Outside of that one nerdy uncle, who has a deliberate stereo setup for music these days?
Everyone I know has some Alexa type point source device now. Or if they do have a 'stereo' the speakers are at different heights, aiming to best fill the room with music, not for optimum imaging.
So it likely still behooves us to mix for mono and leave stereo acrobatics for the 1% of people who listen intently on headphones in a darkened room.
 

weiss

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Disagree with the statement in the video that LCR panning leaves empty space between center and left/right.
If your stereo field is done well this should not be the case. EG when I record cars passing over a short metal bridge, the cars go fully from left to right. They don't dip down between the extremes and the center.
Likewise midside guitars sound very centered, with a vivid room blooming out around them.
well that really depends on how many mono tracks you have in the mix to make it sound that way. lots of instruments are mono or maybe a little wider with some effects on it.
 

lotus11

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Interesting topic and thoughts. Couple from me.
1). yes, FM is stereo but...There is a big world out there where the terrestrial radio is AM...Mono.
2). Clubs...More mono than stereo.
3). Things have changed since the early days of stereo, yes, agreed. The idea of beginning a mix in Mono is not for a mono result. Many of the early decisions regarding dynamics, timbre, timing, tempo fluctuation and such are much more apparent in Mono than stereo. There is the thought that one can pan many of these issues away. Maybe a look into temporal fusion/integration might explain a bit. Of course, fine tuning the relationships after panning is a given.
4). Many effects, as stated here previously, should be checked for mono compatibility for reasons stated above.
5). And finally, The mix should always serve the song, mono, stereo...it is the song in the end.
Oh, One last thing, someone mentioned the Madonna effect which had issues... That was the cyclopanner, an early attempt at "binaural type effect". was a cool toy but, a monster to handle.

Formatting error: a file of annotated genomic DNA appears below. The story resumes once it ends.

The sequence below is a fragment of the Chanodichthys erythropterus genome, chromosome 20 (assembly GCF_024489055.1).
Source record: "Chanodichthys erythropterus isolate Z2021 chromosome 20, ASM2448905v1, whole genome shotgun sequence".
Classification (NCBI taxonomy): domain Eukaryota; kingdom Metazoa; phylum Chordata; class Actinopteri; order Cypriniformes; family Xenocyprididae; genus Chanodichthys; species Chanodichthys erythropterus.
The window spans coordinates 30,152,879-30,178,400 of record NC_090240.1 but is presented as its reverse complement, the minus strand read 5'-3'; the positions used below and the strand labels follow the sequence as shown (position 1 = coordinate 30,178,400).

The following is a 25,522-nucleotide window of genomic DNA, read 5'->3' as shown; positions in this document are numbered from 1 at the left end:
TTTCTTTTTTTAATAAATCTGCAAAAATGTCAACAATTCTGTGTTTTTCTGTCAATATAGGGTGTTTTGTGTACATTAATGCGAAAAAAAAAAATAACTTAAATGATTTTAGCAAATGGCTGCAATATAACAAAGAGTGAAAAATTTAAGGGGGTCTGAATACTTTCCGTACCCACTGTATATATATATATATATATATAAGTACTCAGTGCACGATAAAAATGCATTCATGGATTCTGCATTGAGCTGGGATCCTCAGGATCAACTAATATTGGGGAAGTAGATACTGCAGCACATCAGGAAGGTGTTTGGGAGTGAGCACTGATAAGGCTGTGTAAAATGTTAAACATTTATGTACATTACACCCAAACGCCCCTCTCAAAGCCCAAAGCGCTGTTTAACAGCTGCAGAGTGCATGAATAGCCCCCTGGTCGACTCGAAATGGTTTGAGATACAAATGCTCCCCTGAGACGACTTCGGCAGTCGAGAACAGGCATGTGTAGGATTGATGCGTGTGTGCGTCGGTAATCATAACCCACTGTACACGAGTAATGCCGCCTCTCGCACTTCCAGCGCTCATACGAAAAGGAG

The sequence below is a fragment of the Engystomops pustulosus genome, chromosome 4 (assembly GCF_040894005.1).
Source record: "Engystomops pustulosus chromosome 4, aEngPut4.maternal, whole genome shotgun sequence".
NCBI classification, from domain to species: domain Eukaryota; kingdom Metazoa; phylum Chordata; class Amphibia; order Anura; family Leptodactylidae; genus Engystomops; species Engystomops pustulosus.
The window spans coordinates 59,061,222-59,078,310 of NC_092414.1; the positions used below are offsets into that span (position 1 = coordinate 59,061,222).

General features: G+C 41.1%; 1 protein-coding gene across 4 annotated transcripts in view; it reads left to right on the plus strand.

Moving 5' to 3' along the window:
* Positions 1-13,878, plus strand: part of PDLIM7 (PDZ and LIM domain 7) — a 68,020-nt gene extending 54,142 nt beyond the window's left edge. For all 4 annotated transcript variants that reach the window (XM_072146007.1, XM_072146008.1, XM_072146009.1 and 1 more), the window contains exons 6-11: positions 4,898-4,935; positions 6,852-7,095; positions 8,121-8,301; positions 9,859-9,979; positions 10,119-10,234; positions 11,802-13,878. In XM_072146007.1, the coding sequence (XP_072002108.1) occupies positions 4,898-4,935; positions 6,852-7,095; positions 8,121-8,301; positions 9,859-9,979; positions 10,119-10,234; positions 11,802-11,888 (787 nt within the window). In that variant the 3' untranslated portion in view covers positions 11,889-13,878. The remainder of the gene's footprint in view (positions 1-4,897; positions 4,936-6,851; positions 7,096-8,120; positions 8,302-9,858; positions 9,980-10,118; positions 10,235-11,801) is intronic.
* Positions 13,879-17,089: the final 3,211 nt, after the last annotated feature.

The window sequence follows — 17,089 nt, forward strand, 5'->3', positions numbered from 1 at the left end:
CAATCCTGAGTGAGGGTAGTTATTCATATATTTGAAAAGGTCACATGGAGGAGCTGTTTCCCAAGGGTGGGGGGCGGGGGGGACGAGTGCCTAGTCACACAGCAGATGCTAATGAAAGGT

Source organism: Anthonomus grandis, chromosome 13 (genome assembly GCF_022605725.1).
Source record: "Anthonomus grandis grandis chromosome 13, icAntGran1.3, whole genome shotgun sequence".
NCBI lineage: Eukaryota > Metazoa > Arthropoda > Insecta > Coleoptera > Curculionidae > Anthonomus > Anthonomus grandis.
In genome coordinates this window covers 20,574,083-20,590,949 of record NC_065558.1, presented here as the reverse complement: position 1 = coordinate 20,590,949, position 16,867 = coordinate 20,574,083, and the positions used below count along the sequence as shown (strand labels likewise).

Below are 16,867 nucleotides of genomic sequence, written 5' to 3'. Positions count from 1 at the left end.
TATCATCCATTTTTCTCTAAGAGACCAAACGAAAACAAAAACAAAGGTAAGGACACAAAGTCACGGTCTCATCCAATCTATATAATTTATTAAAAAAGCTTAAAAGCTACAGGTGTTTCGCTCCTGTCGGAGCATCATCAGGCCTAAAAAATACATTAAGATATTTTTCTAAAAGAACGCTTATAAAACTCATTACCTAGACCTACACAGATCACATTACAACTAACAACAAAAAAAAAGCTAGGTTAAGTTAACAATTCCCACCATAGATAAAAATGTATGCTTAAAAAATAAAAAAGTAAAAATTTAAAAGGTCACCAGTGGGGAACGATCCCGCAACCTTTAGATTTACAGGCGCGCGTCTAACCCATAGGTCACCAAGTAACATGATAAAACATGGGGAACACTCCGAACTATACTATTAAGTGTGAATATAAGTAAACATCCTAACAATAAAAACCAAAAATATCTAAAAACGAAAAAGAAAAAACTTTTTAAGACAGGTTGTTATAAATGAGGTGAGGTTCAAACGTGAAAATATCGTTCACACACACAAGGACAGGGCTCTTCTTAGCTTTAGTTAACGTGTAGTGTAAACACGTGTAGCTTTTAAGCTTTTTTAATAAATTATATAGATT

Electrobumps

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I understand that someone might want to check a specific stereo effect in Mono to check if it disapears,
but what doesn't make any sense at all is mixing to stereo but doing the monitoring in mono to do the volume balances, when the final result will be a stereo mix.
That doesn't make any sense.
This comment below sums it up well.
I have been doing this for more than 25 years:
I put all sound sources in position in the stereo image.
Then I switch to mono and make a balance.
If the balance is good in mono, I switch to stereo and most of the time the balance is good in stereo too.

I find mono mixing helps my balance by offering perspective. For me it's not about continually mixing in mono. Its another helpful tool to find an equilibrium for translation of the mix to sound good on as many systems as possible be they mono or stereo. Similar to L&R reverse the sudden change can highlight something you had become fatigued too. Level changes in mono generally have a positive effect on the balance of the stereo mix. I use a mono "horrortone" to check balance. Something I witnessed many great mixers do from the back of the room and personally it helps me a lot.

Within reason, I don't see any point in worrying about absolute mono compatibility these days. Sure, a lot of stuff might get played on an iPhone without headphones by some but, are we really wanting to conform downwards to the lowest common denominator?

I say more than 99% of people do not know how listen in a true stereo triangle. Just look at most peoples home music setups.

Have you ever noticed low bandwidth on streaming of video or music the audio will mono to prevent buffering.

Have you ever listened to DAB and the signal becomes weak and it goes mono's. Main signal is mono carrier side signal is the stereo and get dropped with weak signal.

What about all the people who listen on a single SONOS play 1 or a little mono bluetooth speaker.

The above are things I have noticed while listening outside the studio. Mono is still very prevalent and in many more situations than i've mentioned. If we disregard mono we disregard the quality of our mixes in many real world situations.